So then the World Series happened. I don't want to say my expectations as a fan were lower after that, because it sounds so negative; the 2004 Cardinals didn't disillusion me, they weren't the last time I trusted an authority figure, and baseball itself, played by any players on any field, had the same systemic pull it always did. But the sheer cognitive dissonance of my favorite team, the one I'd yoked myself to for life, losing in the worst way imaginable—to the Red Sox, with Jimmy Fallon on the field, with Marlon Anderson manning the DH, in four irredeemable games—made me reevaluate things. This team was supposed to win. I reveled in the way it was supposed to win.
What a disaster this was. When the Cardinals lose in a particularly bad way all the TVs in the house are turned off, all the baseball-related bookmarks are temporarily discontinued. I don't think I read a single Cardinals blog or news article from the middle of August to the end of September. I didn't want to talk about them, I didn't want to read or write about them, and I watched the games out of some warped pride, the latent strain of baseball masochism that dominated Red Sox fandom until 2004, that makes Cubs fans fatalistic on Facebook feeds and in small groups to this day.
When Scott Spiezio's triple dragged the team into the playoffs I was in a sports bar, more or less on accident, and for the first time in what seemed like months I had a pleasant Cardinals experience. The whole bar exhaled, all at once, and drew a fresh breath—they're in the playoffs; if they lose, now, they lose, but they've gotten through the door.
And they won, and they won, and they won. I'll say it now—this one lowered my expectations. It was a valedictory for the 2004 team; with time running out on the MV3 core each year that passed was one more with Jimmy Fallon giggling around the team's lasting impressions on the baseball landscape. When it happened those bitter-tasting moments faded out of the center of my memories of that 2004 team, replaced by Ray Lankford running down fly balls in spring training and the three guys who could do no wrong.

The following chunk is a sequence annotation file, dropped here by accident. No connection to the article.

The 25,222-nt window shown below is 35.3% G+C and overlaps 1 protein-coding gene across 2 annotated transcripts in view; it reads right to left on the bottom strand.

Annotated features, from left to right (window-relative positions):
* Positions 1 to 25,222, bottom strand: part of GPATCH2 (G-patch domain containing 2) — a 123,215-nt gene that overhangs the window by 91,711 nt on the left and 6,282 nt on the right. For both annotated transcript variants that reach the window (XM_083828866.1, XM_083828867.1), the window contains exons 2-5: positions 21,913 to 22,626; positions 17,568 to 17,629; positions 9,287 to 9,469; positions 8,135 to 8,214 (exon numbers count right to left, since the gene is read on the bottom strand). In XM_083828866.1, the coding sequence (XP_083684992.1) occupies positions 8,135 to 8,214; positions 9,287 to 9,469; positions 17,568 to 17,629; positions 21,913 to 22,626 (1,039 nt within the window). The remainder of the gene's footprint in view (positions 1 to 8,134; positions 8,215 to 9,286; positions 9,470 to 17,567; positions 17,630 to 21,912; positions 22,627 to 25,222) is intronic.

This isn't a post-mortem because the baseball season is cheapened by summary in November; the best thing about the baseball season, always, is that it's still going, that it helps us mark time in January and pass it in May, August, October. It's still going now. After 2004, when a single moment ruined the year, and 2006, where one improbable run validated it, I've tried to remember that. For the most part it works pretty well.
But in those particular single moments it's hard. In the end, for baseball fans, for me, statistics and the gods of baseball and image macros are just hedging our bets about this thing that takes up so much of our time and thought, that directs our conversations in person and on this blog, that can hurt us like nothing so finally impersonal should. Nine-hundred and eighty times out of a thousand Matt Holliday catches the ball. Seven-hundred and eighty times out of a thousand a batter facing Ryan Franklin doesn't reach base safely. If I keep saying that he sucks he can't suck. None of it matters in that one instant except to remind us, to insist to us, that baseball isn't always like this, that normally it meets our expectations halfway.
Right now the best part about the 2009 season is that it's happened—that we lived through and talked about two proposed Matt Holliday trades, 29 Chris Carpenter starts, the birth of a new, scrappier middle infield, an incredible run away from our natural rivals—and that it's still happening. It animated another summer with possibility and discussion and mustaches, and it's gotten us into fall with the potential for one more improbable attempt at keeping things going. I would rather the baseball season never end; failing that, I'd like to see it through Saturday.